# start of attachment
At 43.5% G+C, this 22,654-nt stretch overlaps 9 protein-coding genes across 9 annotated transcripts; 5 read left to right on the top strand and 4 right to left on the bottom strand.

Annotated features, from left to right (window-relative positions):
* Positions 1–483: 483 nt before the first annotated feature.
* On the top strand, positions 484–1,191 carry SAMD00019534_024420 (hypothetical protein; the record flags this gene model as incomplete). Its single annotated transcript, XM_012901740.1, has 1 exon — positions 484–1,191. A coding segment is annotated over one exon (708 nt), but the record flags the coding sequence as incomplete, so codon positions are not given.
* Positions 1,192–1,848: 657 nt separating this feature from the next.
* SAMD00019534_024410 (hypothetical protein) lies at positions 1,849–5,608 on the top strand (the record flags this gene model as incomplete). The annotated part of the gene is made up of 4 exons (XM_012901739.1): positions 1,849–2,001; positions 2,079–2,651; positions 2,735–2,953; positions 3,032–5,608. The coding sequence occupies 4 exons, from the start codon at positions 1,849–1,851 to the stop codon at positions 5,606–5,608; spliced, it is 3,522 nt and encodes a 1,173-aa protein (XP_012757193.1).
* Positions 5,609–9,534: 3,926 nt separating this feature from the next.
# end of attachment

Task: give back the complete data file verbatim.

At 43.5% G+C, this 22,654-nt stretch overlaps 9 protein-coding genes across 9 annotated transcripts; 5 read left to right on the top strand and 4 right to left on the bottom strand.

Annotated features, from left to right (window-relative positions):
* Positions 1–483: 483 nt before the first annotated feature.
* On the top strand, positions 484–1,191 carry SAMD00019534_024420 (hypothetical protein; the record flags this gene model as incomplete). Its single annotated transcript, XM_012901740.1, has 1 exon — positions 484–1,191. A coding segment is annotated over one exon (708 nt), but the record flags the coding sequence as incomplete, so codon positions are not given.
* Positions 1,192–1,848: 657 nt separating this feature from the next.
* SAMD00019534_024410 (hypothetical protein) lies at positions 1,849–5,608 on the top strand (the record flags this gene model as incomplete). The annotated part of the gene is made up of 4 exons (XM_012901739.1): positions 1,849–2,001; positions 2,079–2,651; positions 2,735–2,953; positions 3,032–5,608. The coding sequence occupies 4 exons, from the start codon at positions 1,849–1,851 to the stop codon at positions 5,606–5,608; spliced, it is 3,522 nt and encodes a 1,173-aa protein (XP_012757193.1).
* Positions 5,609–9,534: 3,926 nt separating this feature from the next.